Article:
I’ve heard the promises my whole life. The problem is that the Republicans assume their supply side theory is right, and nothing, not tax cuts that fail to head off recessions, not tax cuts and base broadening that fail to head off deeper budget deficits from the tax cut, has discouraged them from their belief.

Republicans simply don’t have the numbers in the real world to get where they want to go with the tax cuts. Romney promises what he can’t deliver, and the basic failure mode for his tax cut is the same as all the others: to increase the deficit.

This is irresponsible fiscal policy, and hypocritical coming from those who blast the administration for budget deficits restarted by similar policy.

Republicans haven’t learned their lessons from the real world, they’ve only rededicated themselves to a cult of politics that insists this policy will work. America needs better, if its ever to recover, and get its house in order.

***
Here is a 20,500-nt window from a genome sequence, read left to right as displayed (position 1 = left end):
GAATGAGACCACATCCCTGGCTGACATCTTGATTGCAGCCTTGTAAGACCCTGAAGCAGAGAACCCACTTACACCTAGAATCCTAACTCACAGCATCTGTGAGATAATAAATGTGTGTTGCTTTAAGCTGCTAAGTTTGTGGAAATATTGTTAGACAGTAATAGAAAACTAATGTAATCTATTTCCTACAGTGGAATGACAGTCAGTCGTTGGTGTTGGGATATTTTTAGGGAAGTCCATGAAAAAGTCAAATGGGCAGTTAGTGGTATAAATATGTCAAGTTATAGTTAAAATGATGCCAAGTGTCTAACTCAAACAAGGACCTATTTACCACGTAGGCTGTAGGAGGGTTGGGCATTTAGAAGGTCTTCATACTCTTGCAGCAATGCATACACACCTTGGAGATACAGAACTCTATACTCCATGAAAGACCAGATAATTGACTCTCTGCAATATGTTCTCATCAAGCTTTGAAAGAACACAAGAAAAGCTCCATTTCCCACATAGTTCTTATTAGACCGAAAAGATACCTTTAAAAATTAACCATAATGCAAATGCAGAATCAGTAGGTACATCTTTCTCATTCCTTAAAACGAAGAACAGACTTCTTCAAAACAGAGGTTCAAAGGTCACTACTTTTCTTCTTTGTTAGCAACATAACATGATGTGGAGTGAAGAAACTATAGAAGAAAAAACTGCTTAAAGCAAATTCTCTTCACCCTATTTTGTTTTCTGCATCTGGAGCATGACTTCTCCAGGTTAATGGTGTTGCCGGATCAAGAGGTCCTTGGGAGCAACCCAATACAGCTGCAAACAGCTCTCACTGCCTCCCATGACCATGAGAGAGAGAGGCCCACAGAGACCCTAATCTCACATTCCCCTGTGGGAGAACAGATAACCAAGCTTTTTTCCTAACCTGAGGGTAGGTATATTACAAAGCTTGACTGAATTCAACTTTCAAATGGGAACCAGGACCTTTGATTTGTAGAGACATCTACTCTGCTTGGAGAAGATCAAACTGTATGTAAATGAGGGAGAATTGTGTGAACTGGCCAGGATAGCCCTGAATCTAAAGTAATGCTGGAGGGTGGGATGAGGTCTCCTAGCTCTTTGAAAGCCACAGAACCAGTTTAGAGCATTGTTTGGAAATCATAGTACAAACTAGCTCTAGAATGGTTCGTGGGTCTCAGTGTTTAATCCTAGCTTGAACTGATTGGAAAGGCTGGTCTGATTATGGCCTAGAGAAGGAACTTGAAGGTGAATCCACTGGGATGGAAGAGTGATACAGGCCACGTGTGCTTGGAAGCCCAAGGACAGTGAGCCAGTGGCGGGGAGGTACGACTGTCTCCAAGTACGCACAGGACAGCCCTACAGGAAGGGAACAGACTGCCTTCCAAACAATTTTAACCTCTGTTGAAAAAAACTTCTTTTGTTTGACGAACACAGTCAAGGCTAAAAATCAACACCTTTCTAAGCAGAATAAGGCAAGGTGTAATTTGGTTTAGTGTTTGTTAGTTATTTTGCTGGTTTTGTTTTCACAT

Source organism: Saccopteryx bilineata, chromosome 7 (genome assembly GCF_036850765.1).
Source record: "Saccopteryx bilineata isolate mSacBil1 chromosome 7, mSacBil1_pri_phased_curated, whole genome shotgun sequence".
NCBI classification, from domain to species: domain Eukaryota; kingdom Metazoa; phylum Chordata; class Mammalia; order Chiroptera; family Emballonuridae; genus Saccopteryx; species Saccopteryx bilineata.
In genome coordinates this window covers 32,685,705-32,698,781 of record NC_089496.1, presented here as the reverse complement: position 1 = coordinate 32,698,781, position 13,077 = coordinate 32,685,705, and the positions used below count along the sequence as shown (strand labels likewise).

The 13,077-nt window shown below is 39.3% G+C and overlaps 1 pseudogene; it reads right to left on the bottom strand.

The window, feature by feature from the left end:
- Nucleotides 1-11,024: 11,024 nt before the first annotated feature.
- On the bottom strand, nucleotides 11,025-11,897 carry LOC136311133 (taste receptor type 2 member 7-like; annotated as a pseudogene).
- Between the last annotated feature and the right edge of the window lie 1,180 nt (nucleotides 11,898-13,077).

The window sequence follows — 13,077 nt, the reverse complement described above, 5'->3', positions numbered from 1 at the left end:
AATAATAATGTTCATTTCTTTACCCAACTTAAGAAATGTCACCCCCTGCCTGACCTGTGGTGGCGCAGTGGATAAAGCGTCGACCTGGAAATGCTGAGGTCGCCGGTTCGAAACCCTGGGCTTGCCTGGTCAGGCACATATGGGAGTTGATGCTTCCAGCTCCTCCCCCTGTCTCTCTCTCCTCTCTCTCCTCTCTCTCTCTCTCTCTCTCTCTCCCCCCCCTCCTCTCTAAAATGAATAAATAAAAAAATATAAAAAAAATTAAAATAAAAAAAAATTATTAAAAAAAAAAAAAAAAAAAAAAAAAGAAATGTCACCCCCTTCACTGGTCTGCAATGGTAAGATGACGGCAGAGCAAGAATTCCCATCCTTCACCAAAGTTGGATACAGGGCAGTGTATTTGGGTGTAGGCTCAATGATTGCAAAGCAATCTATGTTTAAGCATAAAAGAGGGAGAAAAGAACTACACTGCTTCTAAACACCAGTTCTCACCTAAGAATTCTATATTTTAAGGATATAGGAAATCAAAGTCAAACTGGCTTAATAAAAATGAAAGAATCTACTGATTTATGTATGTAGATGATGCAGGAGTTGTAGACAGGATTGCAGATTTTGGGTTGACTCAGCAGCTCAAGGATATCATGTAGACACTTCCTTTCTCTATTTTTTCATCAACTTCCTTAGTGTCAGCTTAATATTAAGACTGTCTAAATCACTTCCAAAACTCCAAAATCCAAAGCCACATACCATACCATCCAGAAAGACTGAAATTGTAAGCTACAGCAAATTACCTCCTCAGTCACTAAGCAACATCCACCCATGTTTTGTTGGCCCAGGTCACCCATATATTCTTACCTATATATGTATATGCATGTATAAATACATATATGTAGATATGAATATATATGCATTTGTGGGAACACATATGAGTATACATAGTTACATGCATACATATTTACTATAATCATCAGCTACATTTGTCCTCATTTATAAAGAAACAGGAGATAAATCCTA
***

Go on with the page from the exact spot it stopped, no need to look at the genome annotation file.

Posted by: Stephen Daugherty at October 13, 2012 2:51 PM
Comment #354542


Romney is not promising to cut taxes in the aggregate. He has specifically said that he will cut no taxes on the rich nor enact any tax cuts that will add to the deficit. He wants to make the tax system simpler, fairer and easier to understand by cutting loopholes.

Making the tax code simpler and fairer is itself a stimulus. I know that I have not taken some business decisions because I didn’t understand that possible tax consequences and I didn’t want to get in trouble. I am reasonably intelligent and I have an MBA. I imagine many people are confused about their taxes.